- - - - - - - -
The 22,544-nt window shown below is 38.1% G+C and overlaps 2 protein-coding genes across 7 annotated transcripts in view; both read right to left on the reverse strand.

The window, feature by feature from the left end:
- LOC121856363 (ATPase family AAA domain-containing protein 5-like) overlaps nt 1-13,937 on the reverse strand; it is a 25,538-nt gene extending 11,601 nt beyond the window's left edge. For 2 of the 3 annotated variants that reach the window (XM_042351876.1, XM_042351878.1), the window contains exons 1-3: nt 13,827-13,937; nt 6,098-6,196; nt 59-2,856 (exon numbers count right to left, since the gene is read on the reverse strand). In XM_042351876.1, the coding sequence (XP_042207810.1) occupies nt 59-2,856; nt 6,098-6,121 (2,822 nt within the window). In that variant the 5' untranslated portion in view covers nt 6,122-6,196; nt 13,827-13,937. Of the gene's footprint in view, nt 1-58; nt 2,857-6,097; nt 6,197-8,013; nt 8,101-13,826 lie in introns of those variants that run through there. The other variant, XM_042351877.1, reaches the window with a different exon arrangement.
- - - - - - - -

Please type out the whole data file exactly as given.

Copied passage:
The 22,544-nt window shown below is 38.1% G+C and overlaps 2 protein-coding genes across 7 annotated transcripts in view; both read right to left on the reverse strand.

The window, feature by feature from the left end:
- LOC121856363 (ATPase family AAA domain-containing protein 5-like) overlaps nt 1-13,937 on the reverse strand; it is a 25,538-nt gene extending 11,601 nt beyond the window's left edge. For 2 of the 3 annotated variants that reach the window (XM_042351876.1, XM_042351878.1), the window contains exons 1-3: nt 13,827-13,937; nt 6,098-6,196; nt 59-2,856 (exon numbers count right to left, since the gene is read on the reverse strand). In XM_042351876.1, the coding sequence (XP_042207810.1) occupies nt 59-2,856; nt 6,098-6,121 (2,822 nt within the window). In that variant the 5' untranslated portion in view covers nt 6,122-6,196; nt 13,827-13,937. Of the gene's footprint in view, nt 1-58; nt 2,857-6,097; nt 6,197-8,013; nt 8,101-13,826 lie in introns of those variants that run through there. The other variant, XM_042351877.1, reaches the window with a different exon arrangement.